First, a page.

Call them what you will — articulated bus, bendy bus, accordion bus, or even wiggle wagon — but in Portland and Gresham, they officially go by the name TriMet FX.
TriMet’s new bus service, which launches Sunday, uses extra-long buses made up of two sections linked by an accordion-like joint. They stretch across 60 feet and can fit 60% more riders than traditional TriMet buses.
The TriMet FX service also features faster routes and all-door boarding, meaning passengers can board the bus in any of the three doors, instead of just the doors near the driver. Stations are only located in areas with high rider demand, so the line can move more efficiently.
Transportation officials and local politicians celebrated the launching of the first TriMet FX bus line Saturday at Portland Community College’s Southeast Campus. The brisk late-summer morning included a lineup of several speakers, ceremonial lion dancing by White Lotus dancers, and a musical performance by the Paper Bellows, which are, aptly, an accordion quartet.
The event ended with several attendees filing into two FX buses for an hourlong debut ride through Portland.
The first TriMet FX bus line, called FX2-Division, follows a 15-mile route through the Division Street corridor. It connects Downtown, Southeast and East Portland and Gresham. Buses arrive every 12 minutes. They run on renewable diesel called R99, meaning it’s made up of 99% renewable resources like natural fats, vegetable oils and greases. The other 1% is petroleum.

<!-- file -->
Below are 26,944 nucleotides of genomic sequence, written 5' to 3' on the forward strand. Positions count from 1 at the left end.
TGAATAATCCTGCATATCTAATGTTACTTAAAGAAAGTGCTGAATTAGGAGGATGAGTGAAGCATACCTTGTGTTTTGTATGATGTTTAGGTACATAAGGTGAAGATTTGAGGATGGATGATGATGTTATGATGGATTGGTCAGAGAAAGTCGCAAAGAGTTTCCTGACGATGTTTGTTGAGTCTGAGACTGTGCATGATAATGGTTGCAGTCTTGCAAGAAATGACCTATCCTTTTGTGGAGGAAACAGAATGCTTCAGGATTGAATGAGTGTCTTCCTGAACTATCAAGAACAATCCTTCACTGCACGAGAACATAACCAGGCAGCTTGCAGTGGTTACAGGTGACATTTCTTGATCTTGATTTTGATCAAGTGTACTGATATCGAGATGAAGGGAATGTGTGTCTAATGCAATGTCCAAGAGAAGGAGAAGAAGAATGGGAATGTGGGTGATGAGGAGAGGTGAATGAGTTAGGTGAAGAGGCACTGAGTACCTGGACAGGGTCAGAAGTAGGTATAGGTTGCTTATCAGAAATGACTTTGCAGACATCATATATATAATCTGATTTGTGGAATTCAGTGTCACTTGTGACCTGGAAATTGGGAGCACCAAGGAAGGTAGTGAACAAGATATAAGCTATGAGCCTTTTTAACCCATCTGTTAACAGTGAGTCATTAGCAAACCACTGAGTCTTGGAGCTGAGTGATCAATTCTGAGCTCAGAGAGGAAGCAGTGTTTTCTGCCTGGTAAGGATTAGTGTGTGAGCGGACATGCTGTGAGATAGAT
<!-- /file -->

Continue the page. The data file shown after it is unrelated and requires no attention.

TriMet plans to transition into a zero-emission bus fleet by 2040, according to a press release.
The new line comes as TriMet struggles with a historic labor shortage. In August, TriMet officials said the agency was short 350 drivers and that it was prioritizing hiring drivers for its bus services. But its MAX Light Rail service is also strained by staffing issues; several times a day, the agency releases service alerts notifying passengers of late arrivals due to operator shortages.
The FX2-Division bus line is part of TriMet’s $175 million Division Transit Project, which also includes several safety improvements, like protected intersections and new sidewalks. Most of those funds came from federal grants. TriMet invested $24 million and the city of Portland invested $17 million.
In contracting out construction jobs for the project, TriMet prioritized companies certified by the federal Disadvantaged Business Enterprise program, which is made up of businesses owned by people who are Black, Latino, Native American, or Asian. White women also qualify. More than three-quarters of the businesses that worked on the Division Transit Project were certified DBE businesses.